This was reaffirmed by Finance Minister Dinh Tien Dung when he told the APEC 2017 Finance Ministers’ Meeting late in October: “Vietnam will be more open.”
Vietnam is a rising star in the global economic map. From bring one of the world’s least developed economies, it has risen into the middle-income bracket. Its gross domestic product grew at an annual average of 6.29% in the past decade and is expected to top 6.7% this year.
Exports are likely to exceed US$200 billion, 4.4 times the value in 2006. Meanwhile, Vietnam has attracted some US$28.24 billion in foreign direct investment in the first ten months of this year, up 37.4% year-on-year.
At the end of September stock market capitalisation had reached 93% of GDP, the highest ever level since the market was set up in 2000.
Wayne Golding Obe, chairman of the APEC Business Advisory Council, said Vietnam must be doing something right.
“Vietnam is one of the fastest growing economies in the Asia-Pacific region,” he said.
“You’re demonstrating to the world and APEC’s members that you’re growing and you’re integrating.”
Though there are concerns over a possible contagion once a crisis occurs when a country opens its financial market, Asia-Pacific economies are nevertheless calling for deeper financial integration to boost trade and investment.
Financial cooperation in the region crystallised under the Cebu Action Plan approved at the 2015 APEC Finance Ministers’ Meeting in the Philippines with four pillars: (i) promoting financial integration; (ii) advancing fiscal reforms and transparency; (iii) enhancing financial resilience; and (iv) accelerating infrastructure development and financing.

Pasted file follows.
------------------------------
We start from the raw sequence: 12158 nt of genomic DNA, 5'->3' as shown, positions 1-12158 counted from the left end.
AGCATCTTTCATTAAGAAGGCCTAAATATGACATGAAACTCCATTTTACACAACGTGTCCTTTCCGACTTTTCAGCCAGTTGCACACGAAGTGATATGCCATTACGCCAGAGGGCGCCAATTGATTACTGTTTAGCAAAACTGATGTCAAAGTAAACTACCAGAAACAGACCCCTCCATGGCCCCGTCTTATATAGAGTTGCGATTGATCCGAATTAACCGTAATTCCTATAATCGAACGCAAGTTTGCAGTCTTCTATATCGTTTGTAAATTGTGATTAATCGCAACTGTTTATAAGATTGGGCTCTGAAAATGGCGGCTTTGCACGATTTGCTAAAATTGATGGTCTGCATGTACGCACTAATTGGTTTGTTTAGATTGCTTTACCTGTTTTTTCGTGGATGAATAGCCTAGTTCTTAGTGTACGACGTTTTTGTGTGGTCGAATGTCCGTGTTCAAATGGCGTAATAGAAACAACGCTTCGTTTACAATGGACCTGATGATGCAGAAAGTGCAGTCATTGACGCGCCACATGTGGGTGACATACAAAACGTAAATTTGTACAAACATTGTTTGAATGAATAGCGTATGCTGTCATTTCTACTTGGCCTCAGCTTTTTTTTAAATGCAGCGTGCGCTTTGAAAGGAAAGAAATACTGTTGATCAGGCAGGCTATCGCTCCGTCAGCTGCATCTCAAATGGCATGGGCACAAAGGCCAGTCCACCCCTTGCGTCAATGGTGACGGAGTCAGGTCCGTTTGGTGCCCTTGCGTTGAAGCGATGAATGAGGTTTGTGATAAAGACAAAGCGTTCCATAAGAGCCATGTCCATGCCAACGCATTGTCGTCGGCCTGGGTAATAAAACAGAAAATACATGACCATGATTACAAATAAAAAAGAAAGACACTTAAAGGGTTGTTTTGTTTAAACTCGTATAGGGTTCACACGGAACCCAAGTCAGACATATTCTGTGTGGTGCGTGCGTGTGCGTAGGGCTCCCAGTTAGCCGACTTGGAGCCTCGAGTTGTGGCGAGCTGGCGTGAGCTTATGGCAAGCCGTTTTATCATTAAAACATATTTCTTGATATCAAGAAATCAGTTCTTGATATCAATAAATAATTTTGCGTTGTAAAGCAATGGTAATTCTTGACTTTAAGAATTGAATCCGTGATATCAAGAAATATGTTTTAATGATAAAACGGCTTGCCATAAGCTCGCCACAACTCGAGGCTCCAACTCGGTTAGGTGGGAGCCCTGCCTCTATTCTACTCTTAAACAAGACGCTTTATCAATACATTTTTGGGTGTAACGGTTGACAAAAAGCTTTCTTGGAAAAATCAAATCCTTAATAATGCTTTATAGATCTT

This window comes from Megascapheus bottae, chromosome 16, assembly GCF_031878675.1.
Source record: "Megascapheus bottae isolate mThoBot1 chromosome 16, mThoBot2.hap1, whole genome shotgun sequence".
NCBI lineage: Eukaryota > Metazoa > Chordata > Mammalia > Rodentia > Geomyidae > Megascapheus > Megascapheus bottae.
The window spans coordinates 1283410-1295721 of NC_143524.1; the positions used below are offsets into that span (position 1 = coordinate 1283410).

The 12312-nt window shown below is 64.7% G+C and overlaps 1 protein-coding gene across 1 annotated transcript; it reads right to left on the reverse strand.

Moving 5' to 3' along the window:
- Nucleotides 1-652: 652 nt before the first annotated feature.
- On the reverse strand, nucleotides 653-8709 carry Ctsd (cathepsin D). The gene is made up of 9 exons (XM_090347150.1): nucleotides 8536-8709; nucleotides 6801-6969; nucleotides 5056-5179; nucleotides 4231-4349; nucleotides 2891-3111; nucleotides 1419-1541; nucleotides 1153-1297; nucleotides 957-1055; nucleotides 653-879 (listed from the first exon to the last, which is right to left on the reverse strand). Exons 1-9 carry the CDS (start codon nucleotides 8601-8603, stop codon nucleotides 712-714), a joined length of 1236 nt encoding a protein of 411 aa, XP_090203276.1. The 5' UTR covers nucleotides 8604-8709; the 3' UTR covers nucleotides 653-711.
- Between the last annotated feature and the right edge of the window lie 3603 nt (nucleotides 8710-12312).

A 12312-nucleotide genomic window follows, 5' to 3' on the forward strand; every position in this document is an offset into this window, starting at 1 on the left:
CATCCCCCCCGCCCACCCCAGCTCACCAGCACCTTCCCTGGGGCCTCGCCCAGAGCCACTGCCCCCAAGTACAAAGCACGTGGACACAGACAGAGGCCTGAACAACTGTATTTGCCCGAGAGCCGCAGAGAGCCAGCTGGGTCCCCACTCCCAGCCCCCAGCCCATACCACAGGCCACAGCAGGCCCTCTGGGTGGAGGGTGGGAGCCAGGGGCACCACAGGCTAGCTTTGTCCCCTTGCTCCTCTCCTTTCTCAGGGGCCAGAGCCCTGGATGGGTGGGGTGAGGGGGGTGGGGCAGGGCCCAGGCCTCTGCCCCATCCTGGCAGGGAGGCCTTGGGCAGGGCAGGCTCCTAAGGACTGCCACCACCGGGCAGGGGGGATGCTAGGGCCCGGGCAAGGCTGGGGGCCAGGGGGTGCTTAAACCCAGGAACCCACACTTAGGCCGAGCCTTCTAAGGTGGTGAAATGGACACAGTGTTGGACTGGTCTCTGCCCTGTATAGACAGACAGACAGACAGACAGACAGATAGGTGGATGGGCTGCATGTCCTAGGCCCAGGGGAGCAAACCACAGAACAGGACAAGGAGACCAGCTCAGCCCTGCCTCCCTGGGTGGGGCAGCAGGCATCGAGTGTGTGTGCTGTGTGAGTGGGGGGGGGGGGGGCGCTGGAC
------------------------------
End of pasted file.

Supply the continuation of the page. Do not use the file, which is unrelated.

As the host of the 2017 APEC, Vietnam spelled out four priorities for financial cooperation, which received broad support from other members as well as international financial institutions: long-term investment in infrastructure; base erosion and profit shifting (BEPS); disaster risk financing and insurance; and financial inclusion.
The Asia-Pacific is arguably the most important region of our time with 21 economies including leading ones like the US, China and Japan and most dynamic developing economies such as the Republic of Korea, Indonesia, the Philippines and Vietnam.
APEC’s member economies accounted for 57% of global manufacturing and 46.5% of trade in 2015.
Greater financial integration of the region is believed to facilitate greater growth and intra-regional trade and investment as well as catalyse other areas such as expanded financial inclusion, deeper financial sector development and increased infrastructure financing.
As a supporter of global economic integration, Vietnam in January 2016 adopted an overall strategy for international integration through 2020-with a vision to 2030-with the objective of enhancing the country’s aggregate strength, taking full advantage of favourable global conditions to turn Vietnam into a modern industrialised country, improving living standards, and raising the country’s global profile and prestige.
With other APEC member economies, “Vietnam is always looking for opportunities for cooperation in the financial sector within the framework of bilateral and multilateral FTAs,” Vu Nhu Thang, director of the Ministry of Finance’s international cooperation department, said.
Within the bilateral framework, Vietnam has actively cooperated with other economies in areas like taxation and customs.
Vietnam has signed 76 agreements to avoid double taxation, many with APEC member economies. A similar agreement with the US is awaiting ratification.
The liberalisation of financial services and greater financial cooperation will bring benefits to economies by eliminating protective barriers and improving access for foreign financial institutions and companies, creating a level playing field, enhancing service quality and attracting better quality of foreign capital.